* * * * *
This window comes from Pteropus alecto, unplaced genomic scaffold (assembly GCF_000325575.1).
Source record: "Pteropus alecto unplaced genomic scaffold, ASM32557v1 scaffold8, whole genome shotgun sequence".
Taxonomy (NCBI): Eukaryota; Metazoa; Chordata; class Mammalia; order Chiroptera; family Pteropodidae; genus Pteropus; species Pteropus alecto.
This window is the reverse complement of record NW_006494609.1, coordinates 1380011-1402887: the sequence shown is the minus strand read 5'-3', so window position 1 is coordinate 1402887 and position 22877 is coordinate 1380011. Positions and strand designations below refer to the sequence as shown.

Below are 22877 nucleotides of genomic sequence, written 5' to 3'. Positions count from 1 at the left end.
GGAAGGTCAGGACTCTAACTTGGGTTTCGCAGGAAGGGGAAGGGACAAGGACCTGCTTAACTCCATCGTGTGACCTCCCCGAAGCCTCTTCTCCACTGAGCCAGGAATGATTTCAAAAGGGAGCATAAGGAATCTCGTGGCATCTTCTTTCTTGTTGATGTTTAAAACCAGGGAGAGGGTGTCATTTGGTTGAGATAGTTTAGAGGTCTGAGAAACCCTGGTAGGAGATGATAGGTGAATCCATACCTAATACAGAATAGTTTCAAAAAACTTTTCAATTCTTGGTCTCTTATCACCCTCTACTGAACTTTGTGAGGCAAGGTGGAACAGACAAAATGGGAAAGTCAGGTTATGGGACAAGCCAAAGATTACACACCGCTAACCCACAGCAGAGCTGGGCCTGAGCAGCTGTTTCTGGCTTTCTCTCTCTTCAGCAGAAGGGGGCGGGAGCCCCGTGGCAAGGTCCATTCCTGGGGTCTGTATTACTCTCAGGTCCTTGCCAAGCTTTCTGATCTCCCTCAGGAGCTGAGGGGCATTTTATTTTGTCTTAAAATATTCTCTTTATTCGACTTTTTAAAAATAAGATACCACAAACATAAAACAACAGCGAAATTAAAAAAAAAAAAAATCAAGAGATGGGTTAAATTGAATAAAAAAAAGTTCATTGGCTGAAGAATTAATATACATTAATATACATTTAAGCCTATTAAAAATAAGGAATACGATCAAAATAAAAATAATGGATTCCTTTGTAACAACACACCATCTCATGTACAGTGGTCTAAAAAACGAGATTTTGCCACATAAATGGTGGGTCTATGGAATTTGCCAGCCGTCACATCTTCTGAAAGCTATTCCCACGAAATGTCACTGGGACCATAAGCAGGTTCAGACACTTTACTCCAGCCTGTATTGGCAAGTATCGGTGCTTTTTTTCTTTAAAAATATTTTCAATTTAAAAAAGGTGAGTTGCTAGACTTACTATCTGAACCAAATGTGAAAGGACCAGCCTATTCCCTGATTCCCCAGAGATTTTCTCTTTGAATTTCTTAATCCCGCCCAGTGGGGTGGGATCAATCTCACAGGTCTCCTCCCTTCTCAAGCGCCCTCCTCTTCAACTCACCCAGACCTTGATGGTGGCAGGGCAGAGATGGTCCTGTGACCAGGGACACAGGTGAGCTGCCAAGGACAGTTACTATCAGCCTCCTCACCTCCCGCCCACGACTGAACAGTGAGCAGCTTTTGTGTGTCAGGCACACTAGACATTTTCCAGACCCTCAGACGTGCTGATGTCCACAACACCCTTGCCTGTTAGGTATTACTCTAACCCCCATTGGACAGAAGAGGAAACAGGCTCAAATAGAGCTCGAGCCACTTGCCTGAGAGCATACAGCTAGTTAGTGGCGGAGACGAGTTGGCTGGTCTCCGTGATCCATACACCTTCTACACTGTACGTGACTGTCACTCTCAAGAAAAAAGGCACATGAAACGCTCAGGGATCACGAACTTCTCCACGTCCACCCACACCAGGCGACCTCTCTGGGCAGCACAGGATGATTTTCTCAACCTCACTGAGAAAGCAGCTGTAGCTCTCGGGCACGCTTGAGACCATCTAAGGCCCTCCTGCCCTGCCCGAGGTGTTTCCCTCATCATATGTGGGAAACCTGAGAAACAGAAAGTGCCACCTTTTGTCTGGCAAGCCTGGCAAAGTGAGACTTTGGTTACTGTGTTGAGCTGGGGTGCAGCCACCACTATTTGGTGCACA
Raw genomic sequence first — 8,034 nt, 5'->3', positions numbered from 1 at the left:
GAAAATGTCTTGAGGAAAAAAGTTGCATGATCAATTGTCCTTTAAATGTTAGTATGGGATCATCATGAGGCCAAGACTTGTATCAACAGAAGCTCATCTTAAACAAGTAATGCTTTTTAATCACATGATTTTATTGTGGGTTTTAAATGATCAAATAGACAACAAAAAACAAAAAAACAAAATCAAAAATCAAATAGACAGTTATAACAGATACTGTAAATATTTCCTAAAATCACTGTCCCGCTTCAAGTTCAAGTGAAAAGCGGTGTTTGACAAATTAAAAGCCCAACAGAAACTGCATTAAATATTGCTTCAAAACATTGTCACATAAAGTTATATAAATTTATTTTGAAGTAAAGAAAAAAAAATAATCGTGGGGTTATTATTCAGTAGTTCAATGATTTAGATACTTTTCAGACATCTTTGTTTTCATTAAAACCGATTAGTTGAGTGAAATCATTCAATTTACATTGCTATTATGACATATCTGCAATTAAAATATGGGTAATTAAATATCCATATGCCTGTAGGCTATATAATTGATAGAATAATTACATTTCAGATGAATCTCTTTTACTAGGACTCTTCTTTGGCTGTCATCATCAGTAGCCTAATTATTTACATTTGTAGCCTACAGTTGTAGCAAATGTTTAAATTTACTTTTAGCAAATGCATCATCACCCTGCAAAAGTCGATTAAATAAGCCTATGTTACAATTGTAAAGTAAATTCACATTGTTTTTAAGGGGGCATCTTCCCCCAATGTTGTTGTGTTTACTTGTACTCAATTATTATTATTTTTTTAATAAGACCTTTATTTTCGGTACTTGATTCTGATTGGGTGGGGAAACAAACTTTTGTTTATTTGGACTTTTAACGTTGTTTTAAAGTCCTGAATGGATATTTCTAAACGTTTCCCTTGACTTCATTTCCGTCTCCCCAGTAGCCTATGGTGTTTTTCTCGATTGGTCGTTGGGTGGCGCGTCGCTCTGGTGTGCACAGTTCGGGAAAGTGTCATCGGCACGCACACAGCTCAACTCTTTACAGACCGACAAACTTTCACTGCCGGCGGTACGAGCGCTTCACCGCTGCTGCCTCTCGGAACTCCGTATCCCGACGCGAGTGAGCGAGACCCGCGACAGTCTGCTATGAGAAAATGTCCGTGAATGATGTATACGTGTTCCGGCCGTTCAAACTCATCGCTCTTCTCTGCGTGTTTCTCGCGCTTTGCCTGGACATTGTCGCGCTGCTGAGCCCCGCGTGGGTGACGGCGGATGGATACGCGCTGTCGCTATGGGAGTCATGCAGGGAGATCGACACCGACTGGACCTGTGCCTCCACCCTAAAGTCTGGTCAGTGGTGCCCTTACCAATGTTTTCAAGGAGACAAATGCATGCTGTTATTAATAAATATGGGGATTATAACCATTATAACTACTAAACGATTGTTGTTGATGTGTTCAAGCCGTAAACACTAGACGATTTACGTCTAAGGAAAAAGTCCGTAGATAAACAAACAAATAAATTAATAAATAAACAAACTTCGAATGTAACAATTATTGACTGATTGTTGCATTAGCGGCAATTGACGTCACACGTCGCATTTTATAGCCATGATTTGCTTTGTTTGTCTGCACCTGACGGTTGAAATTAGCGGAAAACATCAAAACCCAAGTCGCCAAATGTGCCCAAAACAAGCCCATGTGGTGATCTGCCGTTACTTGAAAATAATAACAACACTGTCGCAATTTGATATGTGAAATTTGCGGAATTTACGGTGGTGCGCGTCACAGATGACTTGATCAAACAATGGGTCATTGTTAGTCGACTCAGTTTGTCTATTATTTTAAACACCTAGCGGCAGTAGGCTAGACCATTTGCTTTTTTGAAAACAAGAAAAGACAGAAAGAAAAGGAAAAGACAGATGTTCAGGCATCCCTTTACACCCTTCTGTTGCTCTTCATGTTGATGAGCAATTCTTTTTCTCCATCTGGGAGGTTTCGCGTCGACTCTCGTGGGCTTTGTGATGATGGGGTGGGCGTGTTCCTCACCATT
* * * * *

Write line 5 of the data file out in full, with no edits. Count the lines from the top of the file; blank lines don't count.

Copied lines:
Below are 22877 nucleotides of genomic sequence, written 5' to 3'. Positions count from 1 at the left end.